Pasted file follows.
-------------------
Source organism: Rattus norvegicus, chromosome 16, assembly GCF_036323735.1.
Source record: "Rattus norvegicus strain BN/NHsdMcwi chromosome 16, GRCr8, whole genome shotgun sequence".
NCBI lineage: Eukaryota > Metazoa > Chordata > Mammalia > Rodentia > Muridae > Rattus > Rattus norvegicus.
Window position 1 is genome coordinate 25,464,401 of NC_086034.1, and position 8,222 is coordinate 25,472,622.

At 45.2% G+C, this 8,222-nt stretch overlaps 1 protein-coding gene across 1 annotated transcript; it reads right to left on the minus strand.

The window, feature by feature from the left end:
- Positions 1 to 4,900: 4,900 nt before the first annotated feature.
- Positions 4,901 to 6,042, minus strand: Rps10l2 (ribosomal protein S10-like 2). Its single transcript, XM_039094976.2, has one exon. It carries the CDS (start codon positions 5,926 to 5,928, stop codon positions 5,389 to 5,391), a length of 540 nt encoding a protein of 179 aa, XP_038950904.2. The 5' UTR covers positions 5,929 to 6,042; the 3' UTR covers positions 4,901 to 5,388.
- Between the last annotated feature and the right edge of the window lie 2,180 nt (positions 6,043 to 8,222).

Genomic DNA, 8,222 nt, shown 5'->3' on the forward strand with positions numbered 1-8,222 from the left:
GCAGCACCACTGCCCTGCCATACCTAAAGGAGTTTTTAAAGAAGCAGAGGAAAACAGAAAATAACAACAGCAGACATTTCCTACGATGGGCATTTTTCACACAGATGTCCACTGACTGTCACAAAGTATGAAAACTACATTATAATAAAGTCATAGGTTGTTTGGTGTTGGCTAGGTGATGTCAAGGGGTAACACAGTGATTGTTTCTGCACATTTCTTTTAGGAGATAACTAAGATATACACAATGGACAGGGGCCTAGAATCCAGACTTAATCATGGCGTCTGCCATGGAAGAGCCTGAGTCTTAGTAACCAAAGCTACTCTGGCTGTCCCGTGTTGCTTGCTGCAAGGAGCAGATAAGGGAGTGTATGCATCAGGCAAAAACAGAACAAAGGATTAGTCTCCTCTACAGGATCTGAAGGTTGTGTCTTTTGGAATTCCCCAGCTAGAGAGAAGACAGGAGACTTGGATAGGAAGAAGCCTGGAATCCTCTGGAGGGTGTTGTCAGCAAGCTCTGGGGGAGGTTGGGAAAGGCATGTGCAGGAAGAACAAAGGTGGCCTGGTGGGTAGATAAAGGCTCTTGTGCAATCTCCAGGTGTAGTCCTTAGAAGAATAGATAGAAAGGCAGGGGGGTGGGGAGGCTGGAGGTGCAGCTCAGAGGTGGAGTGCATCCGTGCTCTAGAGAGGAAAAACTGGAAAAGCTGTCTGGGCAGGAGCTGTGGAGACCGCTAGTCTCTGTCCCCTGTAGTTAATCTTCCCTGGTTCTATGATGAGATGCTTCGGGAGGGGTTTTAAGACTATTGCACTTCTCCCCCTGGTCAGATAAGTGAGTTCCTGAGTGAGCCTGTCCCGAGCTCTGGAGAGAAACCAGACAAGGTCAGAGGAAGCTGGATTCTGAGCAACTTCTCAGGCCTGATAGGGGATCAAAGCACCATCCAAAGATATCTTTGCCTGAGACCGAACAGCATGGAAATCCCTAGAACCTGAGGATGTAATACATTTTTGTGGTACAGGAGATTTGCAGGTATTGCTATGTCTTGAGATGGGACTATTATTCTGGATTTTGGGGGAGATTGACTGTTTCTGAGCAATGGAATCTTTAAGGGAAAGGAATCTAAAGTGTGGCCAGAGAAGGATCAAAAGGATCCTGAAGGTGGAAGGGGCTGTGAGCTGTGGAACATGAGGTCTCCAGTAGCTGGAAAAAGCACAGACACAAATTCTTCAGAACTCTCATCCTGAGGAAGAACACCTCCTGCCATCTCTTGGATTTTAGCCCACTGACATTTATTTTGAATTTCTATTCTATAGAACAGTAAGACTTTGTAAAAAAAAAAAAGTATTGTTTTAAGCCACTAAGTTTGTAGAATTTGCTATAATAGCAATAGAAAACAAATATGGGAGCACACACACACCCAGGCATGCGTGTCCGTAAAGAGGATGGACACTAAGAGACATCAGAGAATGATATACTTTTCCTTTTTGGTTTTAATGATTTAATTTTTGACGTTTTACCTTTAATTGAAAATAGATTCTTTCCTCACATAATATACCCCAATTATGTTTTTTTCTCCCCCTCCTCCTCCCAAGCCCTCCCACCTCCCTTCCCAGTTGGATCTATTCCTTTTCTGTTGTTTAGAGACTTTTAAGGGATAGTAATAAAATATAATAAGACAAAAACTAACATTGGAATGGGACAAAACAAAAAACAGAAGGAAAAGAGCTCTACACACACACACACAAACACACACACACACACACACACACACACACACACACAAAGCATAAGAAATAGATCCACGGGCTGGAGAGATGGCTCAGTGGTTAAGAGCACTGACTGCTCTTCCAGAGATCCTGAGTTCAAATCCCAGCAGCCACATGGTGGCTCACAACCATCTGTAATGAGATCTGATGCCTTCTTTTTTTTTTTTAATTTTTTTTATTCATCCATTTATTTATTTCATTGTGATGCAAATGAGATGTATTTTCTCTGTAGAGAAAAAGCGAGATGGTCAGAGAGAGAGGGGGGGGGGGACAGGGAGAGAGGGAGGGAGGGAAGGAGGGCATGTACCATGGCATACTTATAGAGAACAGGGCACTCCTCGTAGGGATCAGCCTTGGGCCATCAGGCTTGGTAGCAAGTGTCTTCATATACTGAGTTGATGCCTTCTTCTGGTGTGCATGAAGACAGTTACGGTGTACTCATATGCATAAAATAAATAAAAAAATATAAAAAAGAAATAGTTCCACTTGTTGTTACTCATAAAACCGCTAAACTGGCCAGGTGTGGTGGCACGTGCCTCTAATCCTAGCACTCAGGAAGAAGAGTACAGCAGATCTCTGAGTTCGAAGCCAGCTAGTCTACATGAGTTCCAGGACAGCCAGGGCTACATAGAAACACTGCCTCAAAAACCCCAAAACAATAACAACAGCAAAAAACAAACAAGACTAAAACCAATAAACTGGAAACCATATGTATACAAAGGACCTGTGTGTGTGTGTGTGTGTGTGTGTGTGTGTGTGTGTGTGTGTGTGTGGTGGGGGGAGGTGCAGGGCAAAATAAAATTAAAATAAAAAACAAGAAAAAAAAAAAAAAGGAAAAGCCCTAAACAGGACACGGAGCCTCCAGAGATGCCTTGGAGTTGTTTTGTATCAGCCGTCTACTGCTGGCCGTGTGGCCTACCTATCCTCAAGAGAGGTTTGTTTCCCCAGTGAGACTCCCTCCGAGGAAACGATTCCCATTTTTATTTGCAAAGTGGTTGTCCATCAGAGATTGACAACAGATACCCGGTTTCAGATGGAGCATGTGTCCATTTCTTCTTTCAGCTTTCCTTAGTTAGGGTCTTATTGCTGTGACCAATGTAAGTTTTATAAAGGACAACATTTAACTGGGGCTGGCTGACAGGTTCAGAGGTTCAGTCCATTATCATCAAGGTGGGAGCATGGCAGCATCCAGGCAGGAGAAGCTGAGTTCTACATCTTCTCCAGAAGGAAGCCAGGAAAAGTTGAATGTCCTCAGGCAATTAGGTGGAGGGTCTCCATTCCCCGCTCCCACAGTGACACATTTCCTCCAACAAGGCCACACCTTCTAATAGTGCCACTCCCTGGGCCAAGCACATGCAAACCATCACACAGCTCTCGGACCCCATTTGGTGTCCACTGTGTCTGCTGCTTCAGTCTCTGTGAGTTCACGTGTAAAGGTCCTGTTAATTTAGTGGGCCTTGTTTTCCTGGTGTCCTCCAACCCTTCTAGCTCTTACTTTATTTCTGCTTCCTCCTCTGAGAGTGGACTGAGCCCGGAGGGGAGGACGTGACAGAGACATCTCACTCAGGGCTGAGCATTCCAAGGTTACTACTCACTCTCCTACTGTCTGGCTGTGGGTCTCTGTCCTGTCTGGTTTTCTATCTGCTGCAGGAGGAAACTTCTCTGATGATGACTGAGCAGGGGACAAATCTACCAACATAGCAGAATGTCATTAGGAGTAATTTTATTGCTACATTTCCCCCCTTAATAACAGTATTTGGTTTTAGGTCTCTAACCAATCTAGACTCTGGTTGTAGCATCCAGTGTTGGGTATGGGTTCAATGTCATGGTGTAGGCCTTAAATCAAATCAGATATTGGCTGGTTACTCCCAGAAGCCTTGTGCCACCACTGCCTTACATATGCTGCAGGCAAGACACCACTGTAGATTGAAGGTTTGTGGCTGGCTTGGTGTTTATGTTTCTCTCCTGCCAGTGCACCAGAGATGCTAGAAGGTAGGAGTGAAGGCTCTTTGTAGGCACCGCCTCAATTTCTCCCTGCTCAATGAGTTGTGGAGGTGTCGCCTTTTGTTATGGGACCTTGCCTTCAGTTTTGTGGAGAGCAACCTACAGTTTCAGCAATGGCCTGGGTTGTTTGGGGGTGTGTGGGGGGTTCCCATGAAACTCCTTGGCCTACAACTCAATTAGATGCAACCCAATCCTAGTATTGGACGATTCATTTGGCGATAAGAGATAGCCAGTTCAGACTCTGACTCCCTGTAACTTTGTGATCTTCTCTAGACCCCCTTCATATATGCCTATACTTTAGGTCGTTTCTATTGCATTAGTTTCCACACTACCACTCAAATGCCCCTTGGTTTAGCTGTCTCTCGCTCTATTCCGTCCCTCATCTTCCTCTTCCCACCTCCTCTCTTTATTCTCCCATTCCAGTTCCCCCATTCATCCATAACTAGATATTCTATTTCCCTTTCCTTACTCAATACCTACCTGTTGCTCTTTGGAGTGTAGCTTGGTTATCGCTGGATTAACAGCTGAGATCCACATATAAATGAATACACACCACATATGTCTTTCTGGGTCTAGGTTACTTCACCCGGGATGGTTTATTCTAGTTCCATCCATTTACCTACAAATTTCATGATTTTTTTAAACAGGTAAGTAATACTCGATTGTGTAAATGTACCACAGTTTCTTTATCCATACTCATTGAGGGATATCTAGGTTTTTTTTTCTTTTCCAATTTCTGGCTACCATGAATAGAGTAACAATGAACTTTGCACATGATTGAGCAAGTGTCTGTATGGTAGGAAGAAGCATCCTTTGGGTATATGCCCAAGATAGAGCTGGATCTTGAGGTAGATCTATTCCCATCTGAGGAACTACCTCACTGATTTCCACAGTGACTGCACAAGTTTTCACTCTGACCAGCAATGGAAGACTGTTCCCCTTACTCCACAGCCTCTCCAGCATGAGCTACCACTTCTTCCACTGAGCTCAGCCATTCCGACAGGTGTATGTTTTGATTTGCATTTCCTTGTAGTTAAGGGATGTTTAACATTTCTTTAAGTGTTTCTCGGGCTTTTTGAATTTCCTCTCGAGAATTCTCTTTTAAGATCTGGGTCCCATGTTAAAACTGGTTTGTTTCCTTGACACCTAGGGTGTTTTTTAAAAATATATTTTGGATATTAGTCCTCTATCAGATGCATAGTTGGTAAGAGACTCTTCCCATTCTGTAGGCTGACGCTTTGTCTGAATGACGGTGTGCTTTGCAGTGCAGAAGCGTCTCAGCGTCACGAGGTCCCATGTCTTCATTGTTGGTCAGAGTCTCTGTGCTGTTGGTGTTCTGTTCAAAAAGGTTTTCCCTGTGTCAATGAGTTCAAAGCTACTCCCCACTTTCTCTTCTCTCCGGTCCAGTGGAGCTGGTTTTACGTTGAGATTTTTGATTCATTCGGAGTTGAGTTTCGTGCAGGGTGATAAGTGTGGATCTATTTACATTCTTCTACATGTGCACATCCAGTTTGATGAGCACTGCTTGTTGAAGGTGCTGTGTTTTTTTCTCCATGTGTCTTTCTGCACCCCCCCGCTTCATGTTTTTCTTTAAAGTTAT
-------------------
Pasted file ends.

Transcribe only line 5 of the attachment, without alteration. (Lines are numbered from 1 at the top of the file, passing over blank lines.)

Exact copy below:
At 45.2% G+C, this 8,222-nt stretch overlaps 1 protein-coding gene across 1 annotated transcript; it reads right to left on the minus strand.